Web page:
Portage school tax rate should be lower this year, administrators say

September 18, 2018

Property owners residing in the Portage Community School District should see a modest decrease in their school tax rate for 2018-19.

During the district’s budget hearing Monday, Business Manager Peter Hibner projected a tax rate of $9.19 per $1,000 of equalized value — a 5-cent decrease from the previous year.

The projections amount to $919 for a $100,000 home, $1,378.50 for a $150,000 home, $1,838 for a $200,000 home and $2,757 for a $300,000 home.

The total tax levy is projected at $11.83 million and the new school budget should be balanced at $28.57 million, Hibner reported. Portage is projecting an overall increase of 2 percent in salaries for all staff. Specific raises for staff factor in start dates and professional growth incentives.

Portage voters in 2016 approved a five-year operational referendum that allows the district to exceed the state-mandated revenue limit by up to $2.6 million each year, but for 2018-19 the district expects to use only $1.9 million instead of the full $2.6 million.

“That’s big for us because we promised our taxpayers that we’d only use what’s necessary,” Hibner said prior to the budget hearing. “We have a good history of doing that.”

The district is expected to finalize its budget Oct. 22. Still to be determined before the budget is finalized are property valuations, student enrollment, state aid certification and the effect of the state voucher program.

Portage had 24 students using the Wisconsin Parental Choice Program for 2017-18, most of them attending St. John’s Lutheran School in Portage. Former superintendent Charles Poches had estimated that the parental choice program cost the district about $181,000 in lost state aid, money the district makes up with referendum dollars.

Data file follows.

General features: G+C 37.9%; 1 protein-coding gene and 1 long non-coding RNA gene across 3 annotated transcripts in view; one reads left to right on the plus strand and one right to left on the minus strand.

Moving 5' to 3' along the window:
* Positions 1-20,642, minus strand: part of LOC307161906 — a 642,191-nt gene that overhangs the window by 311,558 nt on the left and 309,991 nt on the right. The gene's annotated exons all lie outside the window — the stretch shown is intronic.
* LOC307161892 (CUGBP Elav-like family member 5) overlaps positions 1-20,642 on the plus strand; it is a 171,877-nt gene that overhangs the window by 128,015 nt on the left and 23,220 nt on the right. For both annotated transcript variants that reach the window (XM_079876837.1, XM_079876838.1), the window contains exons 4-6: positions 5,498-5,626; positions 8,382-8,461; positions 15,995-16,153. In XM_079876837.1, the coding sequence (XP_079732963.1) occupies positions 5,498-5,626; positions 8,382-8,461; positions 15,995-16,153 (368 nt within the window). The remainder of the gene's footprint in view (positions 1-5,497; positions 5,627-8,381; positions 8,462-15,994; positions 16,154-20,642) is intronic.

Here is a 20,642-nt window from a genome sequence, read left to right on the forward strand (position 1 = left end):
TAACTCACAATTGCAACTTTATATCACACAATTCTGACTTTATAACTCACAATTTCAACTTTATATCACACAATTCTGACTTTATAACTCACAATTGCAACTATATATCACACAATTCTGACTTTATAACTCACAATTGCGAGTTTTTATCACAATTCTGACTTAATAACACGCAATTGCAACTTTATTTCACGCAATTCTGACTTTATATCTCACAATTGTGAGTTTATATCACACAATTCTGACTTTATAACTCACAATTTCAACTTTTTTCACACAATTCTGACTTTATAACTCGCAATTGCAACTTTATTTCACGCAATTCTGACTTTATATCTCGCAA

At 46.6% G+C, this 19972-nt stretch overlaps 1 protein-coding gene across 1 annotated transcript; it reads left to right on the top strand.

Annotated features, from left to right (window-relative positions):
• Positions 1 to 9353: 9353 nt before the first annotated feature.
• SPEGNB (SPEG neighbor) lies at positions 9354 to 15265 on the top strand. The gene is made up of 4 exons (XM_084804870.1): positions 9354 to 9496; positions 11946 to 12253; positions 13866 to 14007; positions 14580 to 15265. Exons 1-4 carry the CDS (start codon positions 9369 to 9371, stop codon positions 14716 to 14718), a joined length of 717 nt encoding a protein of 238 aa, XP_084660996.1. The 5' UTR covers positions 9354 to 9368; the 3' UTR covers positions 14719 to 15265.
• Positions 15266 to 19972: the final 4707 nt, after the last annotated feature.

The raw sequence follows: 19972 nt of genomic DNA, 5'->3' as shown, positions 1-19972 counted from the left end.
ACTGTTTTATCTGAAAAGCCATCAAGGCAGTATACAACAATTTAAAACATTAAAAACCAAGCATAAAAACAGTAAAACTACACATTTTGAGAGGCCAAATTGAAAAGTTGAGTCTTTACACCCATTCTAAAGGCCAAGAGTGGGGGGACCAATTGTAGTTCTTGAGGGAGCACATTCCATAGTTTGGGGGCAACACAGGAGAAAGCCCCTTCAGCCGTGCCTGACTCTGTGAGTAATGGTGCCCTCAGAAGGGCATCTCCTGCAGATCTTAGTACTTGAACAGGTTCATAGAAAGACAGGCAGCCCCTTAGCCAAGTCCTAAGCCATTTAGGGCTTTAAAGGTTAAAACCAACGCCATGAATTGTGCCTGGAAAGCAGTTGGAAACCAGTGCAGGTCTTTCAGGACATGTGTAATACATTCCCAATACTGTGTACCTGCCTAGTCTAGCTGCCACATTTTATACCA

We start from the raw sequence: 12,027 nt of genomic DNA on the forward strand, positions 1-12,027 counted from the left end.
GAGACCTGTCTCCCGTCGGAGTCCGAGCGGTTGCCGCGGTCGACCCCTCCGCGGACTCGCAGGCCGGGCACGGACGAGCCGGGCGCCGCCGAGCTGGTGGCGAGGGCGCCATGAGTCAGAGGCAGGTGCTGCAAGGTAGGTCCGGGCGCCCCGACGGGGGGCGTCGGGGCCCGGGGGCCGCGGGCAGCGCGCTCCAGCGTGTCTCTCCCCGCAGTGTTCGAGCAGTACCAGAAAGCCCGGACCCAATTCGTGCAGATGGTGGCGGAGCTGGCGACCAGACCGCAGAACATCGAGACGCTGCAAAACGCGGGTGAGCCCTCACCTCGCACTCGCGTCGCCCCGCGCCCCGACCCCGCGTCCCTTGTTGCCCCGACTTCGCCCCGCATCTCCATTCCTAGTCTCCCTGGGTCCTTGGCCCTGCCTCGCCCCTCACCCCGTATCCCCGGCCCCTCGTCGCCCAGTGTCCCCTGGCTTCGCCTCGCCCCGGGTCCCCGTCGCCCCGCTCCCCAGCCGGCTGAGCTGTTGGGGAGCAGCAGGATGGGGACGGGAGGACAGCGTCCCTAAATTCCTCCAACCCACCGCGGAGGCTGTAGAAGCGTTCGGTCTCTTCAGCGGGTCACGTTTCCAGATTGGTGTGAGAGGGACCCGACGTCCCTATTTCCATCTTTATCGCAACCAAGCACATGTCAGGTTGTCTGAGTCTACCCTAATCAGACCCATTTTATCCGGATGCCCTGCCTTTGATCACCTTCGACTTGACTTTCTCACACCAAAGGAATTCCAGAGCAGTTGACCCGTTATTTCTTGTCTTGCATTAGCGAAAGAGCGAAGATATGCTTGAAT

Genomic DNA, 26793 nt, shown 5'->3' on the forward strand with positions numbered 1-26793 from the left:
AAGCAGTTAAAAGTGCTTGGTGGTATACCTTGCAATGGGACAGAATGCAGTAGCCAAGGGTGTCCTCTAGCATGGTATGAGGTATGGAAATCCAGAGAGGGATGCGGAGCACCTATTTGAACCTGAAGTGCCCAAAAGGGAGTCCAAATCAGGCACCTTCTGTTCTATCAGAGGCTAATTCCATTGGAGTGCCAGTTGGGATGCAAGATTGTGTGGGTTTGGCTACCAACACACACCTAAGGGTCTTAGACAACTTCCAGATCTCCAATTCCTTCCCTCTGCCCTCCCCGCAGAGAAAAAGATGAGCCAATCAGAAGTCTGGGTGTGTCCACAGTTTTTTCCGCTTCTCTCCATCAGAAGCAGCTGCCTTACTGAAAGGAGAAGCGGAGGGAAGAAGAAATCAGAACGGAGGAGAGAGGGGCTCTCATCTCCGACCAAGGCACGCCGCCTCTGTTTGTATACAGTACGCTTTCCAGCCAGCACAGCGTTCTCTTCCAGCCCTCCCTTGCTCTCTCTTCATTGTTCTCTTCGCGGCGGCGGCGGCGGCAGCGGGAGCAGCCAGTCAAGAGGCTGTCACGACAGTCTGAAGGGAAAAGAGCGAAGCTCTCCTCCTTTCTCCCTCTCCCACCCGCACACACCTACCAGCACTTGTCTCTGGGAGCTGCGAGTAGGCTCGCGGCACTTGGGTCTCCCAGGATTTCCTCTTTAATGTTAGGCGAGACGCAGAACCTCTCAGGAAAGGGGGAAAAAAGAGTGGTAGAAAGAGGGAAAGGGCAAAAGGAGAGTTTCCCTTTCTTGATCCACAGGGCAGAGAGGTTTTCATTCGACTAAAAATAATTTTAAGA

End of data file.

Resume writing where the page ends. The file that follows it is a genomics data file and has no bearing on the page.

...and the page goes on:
According to state estimates from July, state aid for Portage is expected to decrease from $13.6 million in 2017-18 to $12.9 million for 2018-19, Hibner said. The district is projecting about a 1 percent increase in property values – from $1.27 billion last year to $1.28 billion in 2018-19. The property value estimate is on the “conservative side of things,” Hibner said, noting the district could see as much as a 3-percent increase. The school tax rate could be as low as $9 if that’s the case, he added.

Last year’s school tax rate of $9.24 marked the lowest in the Badger North Conference, which includes school districts of Baraboo ($9.25), Reedsburg ($9.31), Mount Horeb ($10.47), Sauk Prairie ($9.53), DeForest ($10.10) and Waunakee ($11.37), Hibner reported. Among other area school districts last year, only Poynette had a lower school tax rate at $9.06. Districts with higher tax rates than Portage in 2017-18 included Rio ($12.40), Lodi ($11.13) and Pardeeville ($10.90).

Portage’s school tax rate in 2017-18 was more than 50 cents lower than the state average of $9.77. Hibner and Superintendent Margaret Rudolph said they expect taxpayers to once again be paying below the state average and the district to rank favorably among its neighbors.

“All of our money is for general operations – we don’t have any debt,” said Rudolph, who served as Portage’s business manager prior to succeeding Poches as superintendent this summer.

The district has been debt-free for about two years.

“We were very aggressive in our repayment of the maintenance referendum and the new high school,” added Hibner, referring to the 2008 referendum of $2.3 million that paid for roofing projects and other building upgrades, as well as construction of the new high school that opened in 1997, which had cost the district $14.9 million.

Aggressive repayments were made in an effort to reduce interest costs, the administrators said.

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